Although there has been a consensus that ICH usually occurs within the first month after the onset of ITP, at present there is no evidence to suggest that there is a specific time period during which patients are at most risk of ICH and would benefit from treatment to increase the platelet count(4). Also, ICH may develop in children of any age, with older children and adolescents not necessarily having high risk. In the study by Medeiros and Buchanan(4), of the 51 children with ICH in whom duration of thrombocytopenia was reported, 26 (51%) presented with ICH within 4 weeks following diagnosis of ITP and the rest developed ICH between 4 weeks and 9 years (mean 27 weeks) of diagnosis. In the present study, 6 out of the 8 children with ICH presented more than 6 months after the diagnosis of ITP. Lilleyman(11), in his survey of ICH complicating ITP, found that 4 out of 14 (28.5%) children presented after more than 12 weeks of the diagnosis of ITP. These studies and our experience may provide some solace due to the widely prevalent fear of ICH occurring in the "early period" which provokes many physicians to treat in this period of presumed risk. Unfortunately, since ICH is so rare, controlled studies defining effects of treatment on the development of ICH cannot be performed easily on a scale which will yield statistically significant results(4).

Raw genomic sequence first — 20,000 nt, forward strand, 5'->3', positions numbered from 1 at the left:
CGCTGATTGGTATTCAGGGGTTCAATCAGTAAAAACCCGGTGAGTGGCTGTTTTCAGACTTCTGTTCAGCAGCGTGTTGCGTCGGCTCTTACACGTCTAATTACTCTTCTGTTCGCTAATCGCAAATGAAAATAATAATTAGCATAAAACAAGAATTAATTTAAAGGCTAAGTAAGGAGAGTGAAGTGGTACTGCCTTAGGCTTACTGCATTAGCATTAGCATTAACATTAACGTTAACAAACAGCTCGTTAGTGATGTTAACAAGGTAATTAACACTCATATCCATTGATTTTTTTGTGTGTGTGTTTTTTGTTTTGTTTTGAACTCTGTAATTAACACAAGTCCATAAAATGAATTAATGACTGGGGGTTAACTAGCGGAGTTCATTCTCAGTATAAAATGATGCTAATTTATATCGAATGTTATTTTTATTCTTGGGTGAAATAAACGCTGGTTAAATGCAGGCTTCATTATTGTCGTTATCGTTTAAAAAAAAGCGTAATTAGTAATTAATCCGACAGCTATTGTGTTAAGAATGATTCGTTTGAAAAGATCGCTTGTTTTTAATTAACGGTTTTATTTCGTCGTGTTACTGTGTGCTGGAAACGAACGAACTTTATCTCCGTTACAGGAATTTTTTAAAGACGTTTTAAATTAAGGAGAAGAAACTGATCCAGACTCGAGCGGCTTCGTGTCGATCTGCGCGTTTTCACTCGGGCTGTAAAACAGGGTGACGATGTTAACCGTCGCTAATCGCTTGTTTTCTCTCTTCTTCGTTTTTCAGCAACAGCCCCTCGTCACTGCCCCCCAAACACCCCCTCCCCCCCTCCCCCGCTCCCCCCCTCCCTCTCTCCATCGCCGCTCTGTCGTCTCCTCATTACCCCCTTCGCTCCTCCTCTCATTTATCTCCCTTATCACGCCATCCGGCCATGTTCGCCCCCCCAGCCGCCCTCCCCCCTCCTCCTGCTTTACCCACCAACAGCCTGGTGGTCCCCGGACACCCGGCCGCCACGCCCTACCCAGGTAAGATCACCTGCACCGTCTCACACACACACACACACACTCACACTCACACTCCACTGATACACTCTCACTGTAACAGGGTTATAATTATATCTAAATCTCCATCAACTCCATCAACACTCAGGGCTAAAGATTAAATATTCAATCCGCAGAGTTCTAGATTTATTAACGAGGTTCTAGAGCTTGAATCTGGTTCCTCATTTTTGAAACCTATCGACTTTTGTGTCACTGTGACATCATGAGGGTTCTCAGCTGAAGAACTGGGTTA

Two currently established features of ITP needing appraisal in this study include, firstly, the finding that once ICH occurs, it should not be regarded as fatal (as more than 50% have survived in literature) and secondly, children who are at risk of developing severe hemorrhage have not been proven to respond to IVIG or corticoteroids(4). In this context, our experience with mortality occurring in 6 (one patient left against medical advice in deep coma) out of our 7 cases has been alarming. The 53.5% survival in an earlier report(4) was achieved by aggressive therapy including splenectomy (52%) and craniotomies (36%); the ICH occurred despite prior or concomitant therapy with corticosteroids or IVIG. The Japanese study group(9) also reported a reduction in mortality rates in their study of ITP; besides emergency splenectomy and neurosurgical treatment, splenic embolization and plasma exchange were also utilized as life saving measures in their patients with ICH.